Josse agrees that allowing seven foils, so that, in addition to the canting keel and twin rudders, two sets of straight foils could be used (like Rambler 88) which might be cheaper than one set of bent ones. However he reckons rather than making a rule change, they could arrive at the same position if they continued to develop the present configuration of foils.

“They weigh 100kg each, so if you go up to seven foils that’s an extra 200kg,” Josse observes. He also points that it has taken more than a decade to reach what is felt to be the optimum position for straight boards (ie where they are on PRB and SMA) and, despite what designers will tell you about the merits of their simulation software, this development (discovering the correct position, the right angle and rake for the boards etc), seems to have been largely empirical, ever since boards were fitted from the outset of canting keel IMOCA 60s in the mid-1990s.

Josse also reckons that if development of the foils follows its logical path, the days of canting keels could be numbered. “Today you need a canting keel just for the fin, so it works like the foils, because the lift of the keel (foil) is bigger than the weight of the bulb. So the way to go is to make a sports boat, with a small bulb, and once you are at 17 knots you just start to be a flying boat."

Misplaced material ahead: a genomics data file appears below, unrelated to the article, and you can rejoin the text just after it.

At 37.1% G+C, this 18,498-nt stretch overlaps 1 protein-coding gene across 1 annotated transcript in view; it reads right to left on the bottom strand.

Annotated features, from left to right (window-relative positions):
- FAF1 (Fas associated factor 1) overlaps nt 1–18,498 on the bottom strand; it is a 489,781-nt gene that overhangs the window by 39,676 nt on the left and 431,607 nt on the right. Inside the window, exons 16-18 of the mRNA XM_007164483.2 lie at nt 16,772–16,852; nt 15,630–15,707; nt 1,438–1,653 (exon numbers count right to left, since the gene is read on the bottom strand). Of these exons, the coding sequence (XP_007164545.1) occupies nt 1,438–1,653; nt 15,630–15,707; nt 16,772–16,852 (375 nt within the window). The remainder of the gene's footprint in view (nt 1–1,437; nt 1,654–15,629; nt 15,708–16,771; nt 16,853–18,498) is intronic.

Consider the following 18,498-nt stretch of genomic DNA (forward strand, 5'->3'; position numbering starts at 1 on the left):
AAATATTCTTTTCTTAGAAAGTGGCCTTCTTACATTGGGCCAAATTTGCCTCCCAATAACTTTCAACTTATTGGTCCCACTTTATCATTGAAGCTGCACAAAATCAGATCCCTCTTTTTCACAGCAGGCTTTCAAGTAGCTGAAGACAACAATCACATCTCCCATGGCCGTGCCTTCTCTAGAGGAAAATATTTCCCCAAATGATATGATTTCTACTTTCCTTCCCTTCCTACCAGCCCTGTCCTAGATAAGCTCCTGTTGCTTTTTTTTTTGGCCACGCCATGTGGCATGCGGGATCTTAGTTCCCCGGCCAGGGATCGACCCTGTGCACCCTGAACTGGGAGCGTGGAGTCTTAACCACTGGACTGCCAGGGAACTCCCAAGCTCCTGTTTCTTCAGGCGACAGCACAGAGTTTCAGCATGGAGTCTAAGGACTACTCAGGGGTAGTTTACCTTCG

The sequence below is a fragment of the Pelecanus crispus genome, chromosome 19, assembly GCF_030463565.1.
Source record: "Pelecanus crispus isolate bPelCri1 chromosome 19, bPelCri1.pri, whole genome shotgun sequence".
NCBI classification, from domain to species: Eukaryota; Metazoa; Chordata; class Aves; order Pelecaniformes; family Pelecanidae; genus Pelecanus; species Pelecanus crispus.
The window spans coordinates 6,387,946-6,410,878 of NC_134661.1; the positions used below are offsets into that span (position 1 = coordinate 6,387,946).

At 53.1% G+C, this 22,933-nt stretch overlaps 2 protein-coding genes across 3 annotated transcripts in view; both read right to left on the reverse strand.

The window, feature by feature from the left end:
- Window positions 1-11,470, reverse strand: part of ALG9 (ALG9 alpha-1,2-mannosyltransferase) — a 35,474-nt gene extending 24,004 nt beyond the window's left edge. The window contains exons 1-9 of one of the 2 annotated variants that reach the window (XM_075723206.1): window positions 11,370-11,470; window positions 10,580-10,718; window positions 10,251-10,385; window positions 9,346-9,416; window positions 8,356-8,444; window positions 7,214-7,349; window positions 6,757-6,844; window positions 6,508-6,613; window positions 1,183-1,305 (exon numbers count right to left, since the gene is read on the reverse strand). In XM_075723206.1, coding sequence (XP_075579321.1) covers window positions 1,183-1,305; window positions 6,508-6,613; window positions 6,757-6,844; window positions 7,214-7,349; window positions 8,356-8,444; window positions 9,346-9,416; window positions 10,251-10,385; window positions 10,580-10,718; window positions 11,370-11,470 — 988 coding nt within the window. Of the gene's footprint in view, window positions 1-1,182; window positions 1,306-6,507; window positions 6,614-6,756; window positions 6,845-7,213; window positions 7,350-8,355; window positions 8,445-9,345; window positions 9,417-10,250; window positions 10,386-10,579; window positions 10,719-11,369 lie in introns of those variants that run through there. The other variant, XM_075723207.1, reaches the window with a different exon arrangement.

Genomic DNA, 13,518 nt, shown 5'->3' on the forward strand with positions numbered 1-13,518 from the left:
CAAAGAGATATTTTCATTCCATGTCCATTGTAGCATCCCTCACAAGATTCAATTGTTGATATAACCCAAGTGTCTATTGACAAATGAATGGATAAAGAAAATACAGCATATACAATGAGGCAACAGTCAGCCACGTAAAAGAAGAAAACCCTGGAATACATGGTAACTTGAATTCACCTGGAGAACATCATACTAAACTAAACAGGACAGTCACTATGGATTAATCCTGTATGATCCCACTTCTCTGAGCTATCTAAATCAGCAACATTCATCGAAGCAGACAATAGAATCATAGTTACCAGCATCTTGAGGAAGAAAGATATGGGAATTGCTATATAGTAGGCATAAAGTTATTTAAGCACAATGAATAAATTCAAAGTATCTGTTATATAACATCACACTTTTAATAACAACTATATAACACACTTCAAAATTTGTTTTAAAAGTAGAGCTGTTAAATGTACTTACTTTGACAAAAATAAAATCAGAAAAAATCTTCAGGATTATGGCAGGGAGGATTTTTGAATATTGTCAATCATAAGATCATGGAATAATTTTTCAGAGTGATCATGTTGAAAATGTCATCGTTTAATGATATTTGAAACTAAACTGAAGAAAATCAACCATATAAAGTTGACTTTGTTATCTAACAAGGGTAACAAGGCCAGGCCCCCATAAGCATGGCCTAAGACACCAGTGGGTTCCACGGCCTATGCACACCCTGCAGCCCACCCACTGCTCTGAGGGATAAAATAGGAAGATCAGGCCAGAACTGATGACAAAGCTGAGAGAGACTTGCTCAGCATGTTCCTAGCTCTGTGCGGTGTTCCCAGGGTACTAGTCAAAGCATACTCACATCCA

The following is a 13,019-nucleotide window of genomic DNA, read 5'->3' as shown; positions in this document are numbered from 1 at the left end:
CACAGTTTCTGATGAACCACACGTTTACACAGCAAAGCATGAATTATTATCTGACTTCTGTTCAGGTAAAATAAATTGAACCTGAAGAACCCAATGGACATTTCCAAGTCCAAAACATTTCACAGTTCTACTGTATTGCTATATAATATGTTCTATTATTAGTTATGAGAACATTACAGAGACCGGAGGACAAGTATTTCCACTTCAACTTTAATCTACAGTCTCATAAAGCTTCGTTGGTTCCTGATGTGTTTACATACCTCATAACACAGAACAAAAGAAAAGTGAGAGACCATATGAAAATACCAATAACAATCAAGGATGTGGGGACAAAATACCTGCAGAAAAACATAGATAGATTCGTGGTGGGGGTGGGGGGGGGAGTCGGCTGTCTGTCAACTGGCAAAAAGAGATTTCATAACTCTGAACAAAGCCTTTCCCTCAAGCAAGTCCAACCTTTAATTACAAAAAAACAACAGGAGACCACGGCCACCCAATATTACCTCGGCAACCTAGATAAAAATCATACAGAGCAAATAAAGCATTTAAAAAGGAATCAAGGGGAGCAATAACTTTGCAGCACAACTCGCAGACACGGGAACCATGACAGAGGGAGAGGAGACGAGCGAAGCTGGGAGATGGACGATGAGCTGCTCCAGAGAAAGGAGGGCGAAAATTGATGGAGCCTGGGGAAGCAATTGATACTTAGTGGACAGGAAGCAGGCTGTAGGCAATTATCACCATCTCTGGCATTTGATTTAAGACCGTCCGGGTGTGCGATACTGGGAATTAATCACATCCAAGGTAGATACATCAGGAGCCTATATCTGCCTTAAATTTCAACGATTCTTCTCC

Sadly this highlights on one of the downsides of IMOCA 60s now featuring one design components. With increased reliance on the foil to provide righting moment (as well as vertical lift), you could dispense with the complexity of the canting keel and there would be less requirement for hull form stability, so boats could become much narrower. Less boat is a lighter boat, so the rig need not be as tall, which means the foils can be smaller and so down goes the weight spiral again…

You would think that ‘smaller’ foiling IMOCA 60s such as this in the future might bring down costs, however Josse disagrees: “A cheaper boat is now impossible when you see all the technology involved. Even all the electronics etc, we have now, the batteries and the 3D gyro compass. It’s really crazy. Today we are at a crossroads, because when the new hulls were designed, we didn’t know if the foils would work and, if it didn’t work, we wanted to go back. So you could have a 5m or 4.5m wide boats, you could make the foils one metre longer, the bulb smaller, and you'd end up with a completely different boat.